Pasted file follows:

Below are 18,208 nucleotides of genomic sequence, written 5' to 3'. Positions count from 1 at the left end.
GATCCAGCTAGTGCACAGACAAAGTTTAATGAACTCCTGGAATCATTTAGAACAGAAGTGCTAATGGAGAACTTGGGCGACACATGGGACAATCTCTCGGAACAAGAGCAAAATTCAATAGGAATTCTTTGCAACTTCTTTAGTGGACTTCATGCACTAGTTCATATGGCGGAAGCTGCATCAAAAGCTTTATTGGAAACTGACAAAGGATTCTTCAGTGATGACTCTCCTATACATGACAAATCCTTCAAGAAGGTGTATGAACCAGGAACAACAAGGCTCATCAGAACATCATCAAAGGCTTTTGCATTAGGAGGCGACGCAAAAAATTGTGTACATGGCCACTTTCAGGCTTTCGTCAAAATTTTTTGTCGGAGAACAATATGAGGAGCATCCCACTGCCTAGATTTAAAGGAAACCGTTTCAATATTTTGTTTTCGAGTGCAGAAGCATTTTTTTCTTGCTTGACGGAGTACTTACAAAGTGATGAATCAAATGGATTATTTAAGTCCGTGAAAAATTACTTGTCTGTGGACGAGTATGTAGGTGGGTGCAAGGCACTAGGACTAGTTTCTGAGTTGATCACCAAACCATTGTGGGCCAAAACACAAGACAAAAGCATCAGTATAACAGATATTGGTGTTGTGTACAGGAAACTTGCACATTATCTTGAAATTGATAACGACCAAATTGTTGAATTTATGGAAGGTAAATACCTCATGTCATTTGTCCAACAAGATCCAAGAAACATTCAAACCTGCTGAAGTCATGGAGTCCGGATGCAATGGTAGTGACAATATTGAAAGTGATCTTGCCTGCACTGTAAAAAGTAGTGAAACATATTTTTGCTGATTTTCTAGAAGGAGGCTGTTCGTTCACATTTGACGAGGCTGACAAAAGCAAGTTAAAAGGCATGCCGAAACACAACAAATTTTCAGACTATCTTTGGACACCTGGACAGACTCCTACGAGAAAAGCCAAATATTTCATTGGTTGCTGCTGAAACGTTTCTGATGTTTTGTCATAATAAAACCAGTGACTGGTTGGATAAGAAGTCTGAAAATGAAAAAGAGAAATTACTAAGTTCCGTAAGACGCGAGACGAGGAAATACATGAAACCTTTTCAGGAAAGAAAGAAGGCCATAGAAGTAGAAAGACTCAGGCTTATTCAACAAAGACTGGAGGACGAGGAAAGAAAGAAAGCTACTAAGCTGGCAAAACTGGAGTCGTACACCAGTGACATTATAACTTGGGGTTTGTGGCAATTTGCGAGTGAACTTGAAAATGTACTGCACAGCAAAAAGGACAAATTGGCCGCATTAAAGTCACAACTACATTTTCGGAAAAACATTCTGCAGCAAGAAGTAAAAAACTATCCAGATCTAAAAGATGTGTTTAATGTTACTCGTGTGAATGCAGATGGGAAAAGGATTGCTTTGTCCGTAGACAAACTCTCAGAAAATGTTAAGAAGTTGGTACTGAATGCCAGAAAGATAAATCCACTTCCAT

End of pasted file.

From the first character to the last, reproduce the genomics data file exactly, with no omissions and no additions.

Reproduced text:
Below are 18,208 nucleotides of genomic sequence, written 5' to 3'. Positions count from 1 at the left end.
GATCCAGCTAGTGCACAGACAAAGTTTAATGAACTCCTGGAATCATTTAGAACAGAAGTGCTAATGGAGAACTTGGGCGACACATGGGACAATCTCTCGGAACAAGAGCAAAATTCAATAGGAATTCTTTGCAACTTCTTTAGTGGACTTCATGCACTAGTTCATATGGCGGAAGCTGCATCAAAAGCTTTATTGGAAACTGACAAAGGATTCTTCAGTGATGACTCTCCTATACATGACAAATCCTTCAAGAAGGTGTATGAACCAGGAACAACAAGGCTCATCAGAACATCATCAAAGGCTTTTGCATTAGGAGGCGACGCAAAAAATTGTGTACATGGCCACTTTCAGGCTTTCGTCAAAATTTTTTGTCGGAGAACAATATGAGGAGCATCCCACTGCCTAGATTTAAAGGAAACCGTTTCAATATTTTGTTTTCGAGTGCAGAAGCATTTTTTTCTTGCTTGACGGAGTACTTACAAAGTGATGAATCAAATGGATTATTTAAGTCCGTGAAAAATTACTTGTCTGTGGACGAGTATGTAGGTGGGTGCAAGGCACTAGGACTAGTTTCTGAGTTGATCACCAAACCATTGTGGGCCAAAACACAAGACAAAAGCATCAGTATAACAGATATTGGTGTTGTGTACAGGAAACTTGCACATTATCTTGAAATTGATAACGACCAAATTGTTGAATTTATGGAAGGTAAATACCTCATGTCATTTGTCCAACAAGATCCAAGAAACATTCAAACCTGCTGAAGTCATGGAGTCCGGATGCAATGGTAGTGACAATATTGAAAGTGATCTTGCCTGCACTGTAAAAAGTAGTGAAACATATTTTTGCTGATTTTCTAGAAGGAGGCTGTTCGTTCACATTTGACGAGGCTGACAAAAGCAAGTTAAAAGGCATGCCGAAACACAACAAATTTTCAGACTATCTTTGGACACCTGGACAGACTCCTACGAGAAAAGCCAAATATTTCATTGGTTGCTGCTGAAACGTTTCTGATGTTTTGTCATAATAAAACCAGTGACTGGTTGGATAAGAAGTCTGAAAATGAAAAAGAGAAATTACTAAGTTCCGTAAGACGCGAGACGAGGAAATACATGAAACCTTTTCAGGAAAGAAAGAAGGCCATAGAAGTAGAAAGACTCAGGCTTATTCAACAAAGACTGGAGGACGAGGAAAGAAAGAAAGCTACTAAGCTGGCAAAACTGGAGTCGTACACCAGTGACATTATAACTTGGGGTTTGTGGCAATTTGCGAGTGAACTTGAAAATGTACTGCACAGCAAAAAGGACAAATTGGCCGCATTAAAGTCACAACTACATTTTCGGAAAAACATTCTGCAGCAAGAAGTAAAAAACTATCCAGATCTAAAAGATGTGTTTAATGTTACTCGTGTGAATGCAGATGGGAAAAGGATTGCTTTGTCCGTAGACAAACTCTCAGAAAATGTTAAGAAGTTGGTACTGAATGCCAGAAAGATAAATCCACTTCCAT